A collaboration of coast and countryside organisations on The Lizard Peninsula

ThriftThe lollipop heads of Thrift start to bloom in April, all pink and gorgeous on the clifftops.
Photo: Amanda Scott

 

 


THRIFT

Scientific name: Armeria maritima ssp. maritima

Other common names: Sea Pink, Rock Rose, Ladies’ Cushions, Cliff Clover

Cornish name: Britton

What to look for:

  • Family: Plumbaginaceae (Sea-lavender family)
  • Flowers : Usually pink, sometimes white, flowers are clustered in round heads. The small individual flowers are five-petalled, approximately 8 mm in width.
  • Leaves and stem : Rosettes of narrow leaves. The flower stems are downy.
  • Height : Flower stems up to 30 cm.
  • Where : Mainly coastal: cliff tops, shingle and salt marshes. It can also be found inland on mountain ledges.
  • When : The flowers can be seen from April into the early autumn, though the main flowering period is April until July.
  • Habit : Upright.

ThriftFrom a distance they might look like hundreds and thousands of little pink lollipops stuck into the soils of the cliff tops, but they are, of course, the familiar but ever-beautiful flowers of Thrift. Also known, for obvious reasons, as Sea Pinks, they begin to brighten coastal walks from April, with flowers that can last into the early autumn. Thrift’s habit of growing in long swathes gives it its Gaelic name of tonna chladaich, which means beach wave.

It may look delicate, but Thrift is a resilient little plant. Its coastal habitat means that it is tolerant of salt and drying winds. Indeed, it is occasionally but increasingly found inland next to roads that have been treated with salt. It’s a popular garden plant, as well, and has been so since the sixteenth century. The linear tufts of leaves have evolved to protect against water loss, making it a great plant for a dry sunny spot in the borders.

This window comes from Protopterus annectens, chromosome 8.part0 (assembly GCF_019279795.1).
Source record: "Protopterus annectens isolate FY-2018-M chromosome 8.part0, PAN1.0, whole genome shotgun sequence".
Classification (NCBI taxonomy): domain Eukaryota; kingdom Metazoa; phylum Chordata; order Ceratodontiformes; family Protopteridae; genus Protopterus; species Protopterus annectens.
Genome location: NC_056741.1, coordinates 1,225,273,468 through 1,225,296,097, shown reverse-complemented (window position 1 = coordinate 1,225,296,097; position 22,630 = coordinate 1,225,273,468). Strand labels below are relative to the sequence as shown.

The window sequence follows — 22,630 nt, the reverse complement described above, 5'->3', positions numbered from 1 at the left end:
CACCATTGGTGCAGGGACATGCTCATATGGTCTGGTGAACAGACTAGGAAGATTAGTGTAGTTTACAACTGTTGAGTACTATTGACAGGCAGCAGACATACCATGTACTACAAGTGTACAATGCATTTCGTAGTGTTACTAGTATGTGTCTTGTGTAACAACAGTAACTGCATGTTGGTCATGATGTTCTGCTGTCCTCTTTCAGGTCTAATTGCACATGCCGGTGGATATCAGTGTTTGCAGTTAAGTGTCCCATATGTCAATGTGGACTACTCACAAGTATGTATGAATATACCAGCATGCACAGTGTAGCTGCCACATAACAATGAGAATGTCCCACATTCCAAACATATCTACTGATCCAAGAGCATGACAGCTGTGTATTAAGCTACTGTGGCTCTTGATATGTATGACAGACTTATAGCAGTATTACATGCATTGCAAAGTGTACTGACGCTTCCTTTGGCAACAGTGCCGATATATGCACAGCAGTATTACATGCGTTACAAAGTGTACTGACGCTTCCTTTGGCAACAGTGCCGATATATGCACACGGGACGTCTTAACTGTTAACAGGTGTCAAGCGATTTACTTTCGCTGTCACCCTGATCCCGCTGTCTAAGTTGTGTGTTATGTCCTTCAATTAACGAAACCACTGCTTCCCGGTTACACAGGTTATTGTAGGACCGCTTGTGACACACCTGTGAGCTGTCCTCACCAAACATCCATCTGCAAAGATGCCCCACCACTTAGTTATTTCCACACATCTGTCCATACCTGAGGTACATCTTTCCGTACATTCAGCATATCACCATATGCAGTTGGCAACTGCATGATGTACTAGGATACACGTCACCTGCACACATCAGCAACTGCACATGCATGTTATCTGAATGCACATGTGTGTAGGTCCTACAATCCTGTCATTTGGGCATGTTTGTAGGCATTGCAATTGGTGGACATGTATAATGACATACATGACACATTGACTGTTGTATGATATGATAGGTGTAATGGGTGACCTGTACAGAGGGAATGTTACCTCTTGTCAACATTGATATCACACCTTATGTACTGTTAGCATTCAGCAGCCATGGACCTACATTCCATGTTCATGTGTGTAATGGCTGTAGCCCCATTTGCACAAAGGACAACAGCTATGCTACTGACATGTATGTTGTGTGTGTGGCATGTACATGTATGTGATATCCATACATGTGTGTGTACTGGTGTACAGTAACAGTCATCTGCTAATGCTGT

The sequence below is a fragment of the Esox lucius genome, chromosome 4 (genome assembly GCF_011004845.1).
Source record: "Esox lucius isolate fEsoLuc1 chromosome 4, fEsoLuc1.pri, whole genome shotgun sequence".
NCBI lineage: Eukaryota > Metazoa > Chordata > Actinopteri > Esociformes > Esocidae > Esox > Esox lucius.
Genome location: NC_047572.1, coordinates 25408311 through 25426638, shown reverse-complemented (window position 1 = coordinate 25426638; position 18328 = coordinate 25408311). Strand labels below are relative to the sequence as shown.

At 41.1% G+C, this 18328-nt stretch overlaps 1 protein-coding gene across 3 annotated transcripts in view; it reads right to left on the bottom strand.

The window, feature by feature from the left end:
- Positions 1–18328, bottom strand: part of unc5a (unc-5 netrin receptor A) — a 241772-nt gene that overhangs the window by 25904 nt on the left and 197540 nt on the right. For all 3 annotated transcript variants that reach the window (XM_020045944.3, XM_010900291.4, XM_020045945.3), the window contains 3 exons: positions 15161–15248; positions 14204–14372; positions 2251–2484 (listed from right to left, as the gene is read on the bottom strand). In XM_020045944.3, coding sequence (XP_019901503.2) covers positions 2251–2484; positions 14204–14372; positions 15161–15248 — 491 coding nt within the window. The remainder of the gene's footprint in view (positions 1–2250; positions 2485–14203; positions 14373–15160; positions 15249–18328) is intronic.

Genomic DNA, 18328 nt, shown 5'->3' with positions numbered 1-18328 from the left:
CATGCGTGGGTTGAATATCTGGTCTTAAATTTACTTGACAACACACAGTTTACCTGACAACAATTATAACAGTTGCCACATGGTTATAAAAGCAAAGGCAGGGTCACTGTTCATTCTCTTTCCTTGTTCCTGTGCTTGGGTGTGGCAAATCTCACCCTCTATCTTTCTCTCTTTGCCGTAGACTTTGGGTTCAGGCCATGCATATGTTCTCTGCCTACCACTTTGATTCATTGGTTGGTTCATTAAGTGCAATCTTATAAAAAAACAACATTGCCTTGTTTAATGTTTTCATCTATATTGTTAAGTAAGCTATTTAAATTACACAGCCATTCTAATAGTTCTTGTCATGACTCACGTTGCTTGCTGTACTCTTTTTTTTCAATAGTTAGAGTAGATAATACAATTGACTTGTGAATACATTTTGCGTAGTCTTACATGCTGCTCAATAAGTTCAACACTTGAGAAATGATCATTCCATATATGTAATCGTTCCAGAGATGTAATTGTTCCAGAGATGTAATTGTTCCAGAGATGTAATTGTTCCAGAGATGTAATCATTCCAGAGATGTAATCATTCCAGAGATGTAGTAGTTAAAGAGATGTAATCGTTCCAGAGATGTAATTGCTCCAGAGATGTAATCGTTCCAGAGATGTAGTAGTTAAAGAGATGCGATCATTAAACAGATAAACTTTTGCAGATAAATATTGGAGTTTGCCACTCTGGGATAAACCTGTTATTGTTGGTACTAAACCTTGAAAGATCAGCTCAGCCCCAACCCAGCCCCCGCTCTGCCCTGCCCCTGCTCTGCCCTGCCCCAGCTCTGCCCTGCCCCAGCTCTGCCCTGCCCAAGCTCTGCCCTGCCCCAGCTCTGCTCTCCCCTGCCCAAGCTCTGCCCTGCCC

Look out for the colour variations. Some plants have white flowers, and even among the more common pink flowers there are many different hues.

Did you know…?

…Thrifty: the older generations among us may remember that the British threepence coin displayed the Thrift on its reverse between 1937 and 1952.

…Thrift is tolerant of metalliferous soils, so can sometimes be found growing round old mine spoil heaps.

More information and references:

Mabey, R., 1997. Flora Britannica. Chatto & Windus, London.

Rose, F. and O’Reilly, C., 2006. The Wild Flower Key, 2nd edition. Frederick Warne, London.

Stace, C., 2010. New Flora of the British Isles, 3rd edition. Cambridge University Press, Cambridge.

Thrift


Published: April 2015
Author: Amanda Scott
Photos: Amanda Scott

Find out about other plants you can see on The Lizard.